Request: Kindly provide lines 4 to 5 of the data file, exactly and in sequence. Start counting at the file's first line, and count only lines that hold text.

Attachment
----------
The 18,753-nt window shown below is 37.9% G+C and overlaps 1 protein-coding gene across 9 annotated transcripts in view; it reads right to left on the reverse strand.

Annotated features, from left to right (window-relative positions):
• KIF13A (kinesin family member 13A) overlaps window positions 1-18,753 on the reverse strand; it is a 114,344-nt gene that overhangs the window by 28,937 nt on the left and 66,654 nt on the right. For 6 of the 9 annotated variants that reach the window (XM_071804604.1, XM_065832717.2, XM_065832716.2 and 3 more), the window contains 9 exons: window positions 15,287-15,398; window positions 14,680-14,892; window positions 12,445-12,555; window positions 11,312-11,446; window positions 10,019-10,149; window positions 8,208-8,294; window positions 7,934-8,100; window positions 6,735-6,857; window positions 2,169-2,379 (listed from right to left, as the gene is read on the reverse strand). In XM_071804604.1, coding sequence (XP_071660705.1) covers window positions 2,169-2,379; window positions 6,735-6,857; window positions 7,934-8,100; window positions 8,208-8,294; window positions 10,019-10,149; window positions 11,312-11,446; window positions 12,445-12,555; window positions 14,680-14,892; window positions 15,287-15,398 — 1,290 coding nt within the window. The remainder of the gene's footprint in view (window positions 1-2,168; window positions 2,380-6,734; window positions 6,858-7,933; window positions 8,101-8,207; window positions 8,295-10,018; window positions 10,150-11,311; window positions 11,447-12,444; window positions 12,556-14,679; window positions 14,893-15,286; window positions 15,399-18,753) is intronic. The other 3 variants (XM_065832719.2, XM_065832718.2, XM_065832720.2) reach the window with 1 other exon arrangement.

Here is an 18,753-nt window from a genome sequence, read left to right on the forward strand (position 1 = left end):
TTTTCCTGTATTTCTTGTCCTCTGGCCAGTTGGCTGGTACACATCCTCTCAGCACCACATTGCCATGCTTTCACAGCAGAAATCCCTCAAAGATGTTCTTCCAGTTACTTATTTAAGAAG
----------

Here is an 18,753-nt window from a genome sequence, read left to right on the forward strand (position 1 = left end):
TTTTCCTGTATTTCTTGTCCTCTGGCCAGTTGGCTGGTACACATCCTCTCAGCACCACATTGCCATGCTTTCACAGCAGAAATCCCTCAAAGATGTTCTTCCAGTTACTTATTTAAGAAG